Tyrion has his lover, Shae, positioned as Sansa's handmaiden. Sansa and Shae form a friendship in which Sansa is able to vent about her hatred of the Lannisters without fear of being betrayed. Sansa is present when the royal family bids farewell to Joffrey's sister, Myrcella, on her departure to Dorne to form an alliance between the Lannisters and the Martells. While returning to the Red Keep, a riot breaks out in the streets of King's Landing, amidst which Sansa finds herself caught in the fray. Three peasant men chase Sansa and attempt to rape her before she is rescued and returned to the castle by Sandor Clegane.

The following morning, Sansa has a nightmare of the incident and wakes up in a bloodstained bed. Sansa has her first period, thus meaning she can now bear Joffrey's children. Sansa and Shae attempt to conceal this, which involves Shae's threatening to kill a witness handmaiden if she tells anyone. However, Sandor Clegane sees the blood, and both Cersei and Joffrey are informed.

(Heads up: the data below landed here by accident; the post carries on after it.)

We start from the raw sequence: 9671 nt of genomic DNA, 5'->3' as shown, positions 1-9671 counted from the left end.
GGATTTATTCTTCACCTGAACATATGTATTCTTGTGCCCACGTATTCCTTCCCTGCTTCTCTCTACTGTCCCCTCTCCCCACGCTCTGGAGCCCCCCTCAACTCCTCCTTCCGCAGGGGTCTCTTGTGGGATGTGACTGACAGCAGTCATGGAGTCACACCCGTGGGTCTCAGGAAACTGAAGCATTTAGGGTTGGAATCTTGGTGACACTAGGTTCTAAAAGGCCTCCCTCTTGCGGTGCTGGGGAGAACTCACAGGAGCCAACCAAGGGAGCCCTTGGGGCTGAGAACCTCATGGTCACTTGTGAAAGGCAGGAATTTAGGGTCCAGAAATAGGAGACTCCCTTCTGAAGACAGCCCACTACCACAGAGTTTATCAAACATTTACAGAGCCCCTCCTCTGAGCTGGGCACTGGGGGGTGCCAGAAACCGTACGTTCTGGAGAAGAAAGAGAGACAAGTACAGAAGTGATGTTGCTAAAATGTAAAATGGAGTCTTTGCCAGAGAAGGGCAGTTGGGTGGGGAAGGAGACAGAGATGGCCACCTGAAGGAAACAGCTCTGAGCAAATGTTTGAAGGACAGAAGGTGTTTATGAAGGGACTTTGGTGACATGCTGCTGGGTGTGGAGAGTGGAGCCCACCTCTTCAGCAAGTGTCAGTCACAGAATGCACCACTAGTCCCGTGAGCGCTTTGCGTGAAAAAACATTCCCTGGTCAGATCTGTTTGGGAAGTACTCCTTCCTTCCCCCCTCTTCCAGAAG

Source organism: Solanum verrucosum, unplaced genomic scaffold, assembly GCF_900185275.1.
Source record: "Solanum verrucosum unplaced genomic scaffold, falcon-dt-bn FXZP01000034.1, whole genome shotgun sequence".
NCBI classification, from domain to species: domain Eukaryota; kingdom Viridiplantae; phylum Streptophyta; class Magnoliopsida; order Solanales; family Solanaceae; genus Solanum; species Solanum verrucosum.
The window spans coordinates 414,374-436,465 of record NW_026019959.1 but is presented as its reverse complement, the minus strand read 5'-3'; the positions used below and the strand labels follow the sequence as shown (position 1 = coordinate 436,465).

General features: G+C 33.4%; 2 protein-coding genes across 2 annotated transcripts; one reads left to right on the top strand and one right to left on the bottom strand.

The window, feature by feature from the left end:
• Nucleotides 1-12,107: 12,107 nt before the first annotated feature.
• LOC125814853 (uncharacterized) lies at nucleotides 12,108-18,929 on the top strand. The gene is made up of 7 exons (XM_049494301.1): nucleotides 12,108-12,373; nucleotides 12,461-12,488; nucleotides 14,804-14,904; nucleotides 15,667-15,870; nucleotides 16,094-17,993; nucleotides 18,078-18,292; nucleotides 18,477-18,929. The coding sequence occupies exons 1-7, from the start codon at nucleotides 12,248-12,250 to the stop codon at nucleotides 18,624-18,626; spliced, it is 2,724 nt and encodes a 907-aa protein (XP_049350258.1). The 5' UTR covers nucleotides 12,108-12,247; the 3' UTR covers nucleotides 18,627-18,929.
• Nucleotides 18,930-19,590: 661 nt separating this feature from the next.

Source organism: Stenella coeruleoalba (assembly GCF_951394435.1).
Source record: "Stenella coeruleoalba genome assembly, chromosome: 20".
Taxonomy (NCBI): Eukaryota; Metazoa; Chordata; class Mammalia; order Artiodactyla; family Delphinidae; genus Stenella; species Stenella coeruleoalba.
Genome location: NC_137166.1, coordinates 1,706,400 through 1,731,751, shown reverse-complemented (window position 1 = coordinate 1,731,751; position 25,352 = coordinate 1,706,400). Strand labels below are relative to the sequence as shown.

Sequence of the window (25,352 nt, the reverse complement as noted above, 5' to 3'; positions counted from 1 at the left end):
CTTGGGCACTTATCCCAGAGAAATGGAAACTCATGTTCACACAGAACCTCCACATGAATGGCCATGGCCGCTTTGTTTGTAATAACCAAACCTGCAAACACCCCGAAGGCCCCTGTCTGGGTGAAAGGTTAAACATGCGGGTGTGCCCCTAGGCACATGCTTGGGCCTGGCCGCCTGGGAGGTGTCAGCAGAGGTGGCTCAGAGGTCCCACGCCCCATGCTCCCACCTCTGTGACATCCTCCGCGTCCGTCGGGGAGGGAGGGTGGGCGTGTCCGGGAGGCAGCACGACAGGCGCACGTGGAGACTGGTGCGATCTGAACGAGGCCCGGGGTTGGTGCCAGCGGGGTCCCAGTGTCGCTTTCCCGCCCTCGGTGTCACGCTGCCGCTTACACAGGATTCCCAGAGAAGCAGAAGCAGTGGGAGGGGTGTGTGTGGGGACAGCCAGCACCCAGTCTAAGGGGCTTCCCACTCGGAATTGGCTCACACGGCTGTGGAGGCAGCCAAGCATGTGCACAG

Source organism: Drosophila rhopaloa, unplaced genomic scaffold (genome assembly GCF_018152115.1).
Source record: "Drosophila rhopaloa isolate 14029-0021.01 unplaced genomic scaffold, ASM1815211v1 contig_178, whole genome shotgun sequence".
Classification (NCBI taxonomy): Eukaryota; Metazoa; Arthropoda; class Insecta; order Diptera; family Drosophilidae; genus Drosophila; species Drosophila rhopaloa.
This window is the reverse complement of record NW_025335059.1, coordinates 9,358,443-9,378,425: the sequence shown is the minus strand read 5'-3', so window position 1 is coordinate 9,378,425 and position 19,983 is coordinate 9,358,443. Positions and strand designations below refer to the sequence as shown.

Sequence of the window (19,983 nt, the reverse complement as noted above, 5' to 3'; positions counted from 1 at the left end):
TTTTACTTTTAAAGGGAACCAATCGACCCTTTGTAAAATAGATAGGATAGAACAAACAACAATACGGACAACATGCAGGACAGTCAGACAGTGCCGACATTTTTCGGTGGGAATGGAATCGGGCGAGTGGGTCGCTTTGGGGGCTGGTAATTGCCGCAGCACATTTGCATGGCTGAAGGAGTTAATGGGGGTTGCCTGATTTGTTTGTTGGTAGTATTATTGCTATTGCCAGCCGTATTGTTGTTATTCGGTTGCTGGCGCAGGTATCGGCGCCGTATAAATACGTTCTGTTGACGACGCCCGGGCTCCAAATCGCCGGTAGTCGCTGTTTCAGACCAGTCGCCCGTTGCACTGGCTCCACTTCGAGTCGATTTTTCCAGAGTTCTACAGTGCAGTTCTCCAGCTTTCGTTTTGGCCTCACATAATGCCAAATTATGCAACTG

Cersei invites Sansa to her chambers to share some of her wisdom and experience as a wife and a mother. Cersei reminisces that her husband Robert was not interested in her childbirth. Cersei explains to Sansa that while Sansa may never love Joffrey (and vice versa), she will love his children. Cersei warns Sansa that the more people she loves, the weaker she will be. Therefore, Sansa should only love her children, as it is the only love she has no choice in.